The Great Debates at CX

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Charing Cross is famous for its ‘Great Debates’ and this year they return with vascular heavyweights from around the world examining the latest evidence from the most controversial and contentious vascular and endovascular issues of the day. The 29th Symposium will witness five such debates that promise to educate, enthral and entertain in equal measure.

The Great abdominal aortic aneurysm debate

One such debate will be the Great abdominal aortic aneurysm (AAA) debate that sees two of the great vascular and endovascular debaters coming head-to-head. In the debate entitled, ‘Fitness issues and EVAR is hogwash – deploy as soon as possible’, Professor Roger Greenhalgh, London, UK, on behalf of the UK EVAR Trial participants will speak against the motion, whilst his adversary, Dr Ted Diethrich Phoenix, USA, will speak for the motion. Greenhalgh will highlight the importance of a patient’s fitness in relation to mortality outcomes, Diethrich on the other hand will point to the ‘limitations’ and ‘weaknesses’ of the EVAR trials and claim the level of fitness of the patient is immaterial, it is the getting the patient treated as soon as possible that matters. The debate takes place at 17.40 in the Great Hall, Monday 16 April.

In the second AAA debate entitled, ‘Open repair will have such low mortality in future that EVAR will be abandoned’, Professor Wilhelm Sandmann, Dusseldorf, Germany, and Mr Richard Gibbs, London, UK, will argue for the motion, whilst Dr Rodney White, California, USA, and Professor Krassi Ivancev, Malmo, Sweden, will speak against the motion. EVAR still in its infancy, but with more data emerging regarding the effectiveness of EVAR, operator experience increasing and the improvement of EVAR devices, it will be interesting to see which way the audience votes. The debate takes place at 08.45 in the Great Hall, Tuesday 17 April.

Great thoracic aorta debate

This year’s Great thoracic debate entitled, ‘TEVAR is not justified for chronic stable dissections’, sees Mr Robert Bonser (speaking for the motion), Birmingham, UK, against Professor Christoph Nienaber, Rostock, Germany. Nienaber, who as the principle investigator is also presenting the results from the INSTEAD trial (see page 6) at CX, will highlight the significant of those trial results in support his argument. Meanwhile, Bosner will describe the degenerative nature of thoracic disease and point of the lack of data regarding endovascular thoracic aneurysm repair in chronic patients. The debate takes place at 17.10 in the Great Hall, Sunday 15 April.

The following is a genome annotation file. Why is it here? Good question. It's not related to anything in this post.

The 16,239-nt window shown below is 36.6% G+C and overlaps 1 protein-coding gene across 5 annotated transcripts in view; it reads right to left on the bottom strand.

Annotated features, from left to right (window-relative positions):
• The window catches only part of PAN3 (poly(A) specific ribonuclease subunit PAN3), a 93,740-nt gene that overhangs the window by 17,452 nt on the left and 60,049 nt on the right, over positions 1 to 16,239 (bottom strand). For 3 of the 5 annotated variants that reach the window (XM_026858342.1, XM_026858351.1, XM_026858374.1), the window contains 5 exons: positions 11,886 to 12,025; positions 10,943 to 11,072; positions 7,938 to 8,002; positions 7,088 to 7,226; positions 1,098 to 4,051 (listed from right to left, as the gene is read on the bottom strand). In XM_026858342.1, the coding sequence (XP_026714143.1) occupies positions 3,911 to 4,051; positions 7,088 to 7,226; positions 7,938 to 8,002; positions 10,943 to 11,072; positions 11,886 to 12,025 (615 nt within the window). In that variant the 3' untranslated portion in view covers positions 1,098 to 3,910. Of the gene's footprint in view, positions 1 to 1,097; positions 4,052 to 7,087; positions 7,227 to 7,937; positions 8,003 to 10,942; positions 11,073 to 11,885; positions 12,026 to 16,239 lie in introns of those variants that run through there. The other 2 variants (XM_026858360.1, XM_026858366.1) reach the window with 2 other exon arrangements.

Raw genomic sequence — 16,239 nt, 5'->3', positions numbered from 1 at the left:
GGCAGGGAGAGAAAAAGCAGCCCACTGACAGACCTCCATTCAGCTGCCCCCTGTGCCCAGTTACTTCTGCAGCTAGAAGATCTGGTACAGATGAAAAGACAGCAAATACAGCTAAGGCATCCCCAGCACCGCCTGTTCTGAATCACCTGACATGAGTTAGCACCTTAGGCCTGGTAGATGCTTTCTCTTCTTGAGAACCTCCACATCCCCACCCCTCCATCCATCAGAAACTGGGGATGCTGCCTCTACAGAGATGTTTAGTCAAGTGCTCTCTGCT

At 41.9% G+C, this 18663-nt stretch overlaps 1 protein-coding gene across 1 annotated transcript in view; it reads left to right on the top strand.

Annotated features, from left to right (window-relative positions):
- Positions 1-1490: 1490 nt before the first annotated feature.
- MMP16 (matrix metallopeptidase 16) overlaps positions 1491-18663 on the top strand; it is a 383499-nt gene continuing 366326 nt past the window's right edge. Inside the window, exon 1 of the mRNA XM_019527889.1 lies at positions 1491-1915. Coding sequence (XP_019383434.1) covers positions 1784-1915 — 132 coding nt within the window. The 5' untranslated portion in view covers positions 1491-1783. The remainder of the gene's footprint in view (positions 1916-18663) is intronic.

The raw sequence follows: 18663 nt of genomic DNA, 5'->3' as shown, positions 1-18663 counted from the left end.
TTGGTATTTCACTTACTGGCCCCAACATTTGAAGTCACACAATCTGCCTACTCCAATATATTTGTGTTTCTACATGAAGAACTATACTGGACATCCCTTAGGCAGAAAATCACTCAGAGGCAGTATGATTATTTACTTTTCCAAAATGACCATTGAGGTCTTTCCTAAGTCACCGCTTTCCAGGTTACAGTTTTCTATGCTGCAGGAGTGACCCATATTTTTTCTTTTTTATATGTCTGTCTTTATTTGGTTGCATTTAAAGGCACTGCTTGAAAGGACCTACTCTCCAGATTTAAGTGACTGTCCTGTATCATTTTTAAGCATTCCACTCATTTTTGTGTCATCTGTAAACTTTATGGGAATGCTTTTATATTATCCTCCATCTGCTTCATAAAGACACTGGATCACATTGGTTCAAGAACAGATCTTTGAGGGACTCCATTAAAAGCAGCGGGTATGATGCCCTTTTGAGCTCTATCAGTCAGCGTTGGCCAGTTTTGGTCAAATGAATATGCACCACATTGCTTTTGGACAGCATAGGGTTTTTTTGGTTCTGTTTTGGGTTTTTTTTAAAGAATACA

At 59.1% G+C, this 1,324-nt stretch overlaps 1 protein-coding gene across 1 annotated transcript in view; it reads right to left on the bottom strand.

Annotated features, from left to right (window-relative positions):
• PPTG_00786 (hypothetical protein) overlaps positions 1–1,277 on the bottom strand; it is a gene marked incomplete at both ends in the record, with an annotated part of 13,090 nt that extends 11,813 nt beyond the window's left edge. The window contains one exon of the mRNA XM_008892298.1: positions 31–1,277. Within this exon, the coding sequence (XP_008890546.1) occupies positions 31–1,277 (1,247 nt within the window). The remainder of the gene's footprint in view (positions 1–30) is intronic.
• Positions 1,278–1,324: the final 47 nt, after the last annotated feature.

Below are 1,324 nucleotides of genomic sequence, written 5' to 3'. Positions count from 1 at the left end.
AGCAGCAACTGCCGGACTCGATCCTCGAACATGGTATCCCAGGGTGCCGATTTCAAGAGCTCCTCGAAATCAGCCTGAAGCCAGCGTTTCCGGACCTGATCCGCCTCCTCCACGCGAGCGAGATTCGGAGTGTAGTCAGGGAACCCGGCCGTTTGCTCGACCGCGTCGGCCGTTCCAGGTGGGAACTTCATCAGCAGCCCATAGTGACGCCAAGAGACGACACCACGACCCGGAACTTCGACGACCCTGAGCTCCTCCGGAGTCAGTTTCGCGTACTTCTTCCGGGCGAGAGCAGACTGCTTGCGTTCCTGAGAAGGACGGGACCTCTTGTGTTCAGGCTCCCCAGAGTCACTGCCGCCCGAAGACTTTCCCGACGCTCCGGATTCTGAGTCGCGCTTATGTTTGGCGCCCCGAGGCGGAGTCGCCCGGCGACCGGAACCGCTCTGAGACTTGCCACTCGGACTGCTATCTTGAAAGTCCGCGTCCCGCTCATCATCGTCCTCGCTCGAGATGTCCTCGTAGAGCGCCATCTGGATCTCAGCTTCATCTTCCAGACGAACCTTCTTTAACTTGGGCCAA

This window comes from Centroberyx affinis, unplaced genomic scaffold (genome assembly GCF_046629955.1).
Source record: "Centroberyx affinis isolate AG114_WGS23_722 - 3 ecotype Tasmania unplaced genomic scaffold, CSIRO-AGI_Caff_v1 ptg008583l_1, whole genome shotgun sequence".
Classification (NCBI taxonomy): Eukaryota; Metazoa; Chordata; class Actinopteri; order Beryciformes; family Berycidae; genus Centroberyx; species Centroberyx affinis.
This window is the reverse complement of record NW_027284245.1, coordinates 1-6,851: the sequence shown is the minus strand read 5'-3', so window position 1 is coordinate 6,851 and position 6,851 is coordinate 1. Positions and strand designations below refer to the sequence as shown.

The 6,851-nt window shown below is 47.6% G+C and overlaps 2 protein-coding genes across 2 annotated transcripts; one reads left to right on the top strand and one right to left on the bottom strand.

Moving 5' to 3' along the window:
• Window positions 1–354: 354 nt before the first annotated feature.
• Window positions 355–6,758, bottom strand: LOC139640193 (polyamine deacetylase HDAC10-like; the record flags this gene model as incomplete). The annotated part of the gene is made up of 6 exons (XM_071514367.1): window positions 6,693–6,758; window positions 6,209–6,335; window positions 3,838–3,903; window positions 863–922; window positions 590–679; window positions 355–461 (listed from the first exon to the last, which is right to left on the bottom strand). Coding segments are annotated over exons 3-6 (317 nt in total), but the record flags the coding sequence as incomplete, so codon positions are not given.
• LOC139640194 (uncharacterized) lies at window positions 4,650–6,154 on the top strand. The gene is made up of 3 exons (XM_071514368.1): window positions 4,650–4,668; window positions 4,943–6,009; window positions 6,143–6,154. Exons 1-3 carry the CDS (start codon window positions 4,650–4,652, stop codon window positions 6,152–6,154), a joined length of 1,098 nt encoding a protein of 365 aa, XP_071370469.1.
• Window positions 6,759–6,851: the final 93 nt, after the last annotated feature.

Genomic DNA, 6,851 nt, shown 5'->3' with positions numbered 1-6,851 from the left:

The Great femoropopliteal debate

This debate entitled, ‘Propaten in a femoropopliteal bypass is more beneficial than Distaflo graft modification in terms of results’, is a chance to listen to the relative merits and actual results from two bypass grafts that are designed to improve arterial bypass graft patency for limb revitalisation. Professor Peter Harris, Liverpool, UK, who helped devise the modified PTFE Distaflo bypass graft (Bard), will speak against the motion, whilst Dr Richard Neville, Washington DC, USA, will speak in favour of the Propaten (Gore) device. Both devices have numerous studies highlighting their relative benefits and the audience will no doubt find both speakers and their data convincing. The debate takes place at 11.40 in the Great Hall, Sunday 15 April.

Great varicose vein debate

The last, but by no means the least debate, will take place during the inaugural dedicated Venous Day at 16.20 on Tuesday 17 April in the Great Hall. Entitled, ‘Standard surgery for varicose veins still wins’ the debate will feature Professor Bruce Campbell, Exeter, UK, who will argue for the merits of surgery in a time when numerous endovascular methods are challenging surgery as the ‘gold standard’ treatment of venous disease. Opposing Campbell, will be Professor Thomas Proebstle, Heidelberg, Germany, a known supporter of endovascular treatments of venous disease. The audience will be asked to assess the level of evidence and judge whether surgery still delivers the best results or whether new treatments such as endovenous radiofrequency vein ablation deliver the best results. The debate takes place at 16.20 in the Great Hall, Tuesday 17 April.

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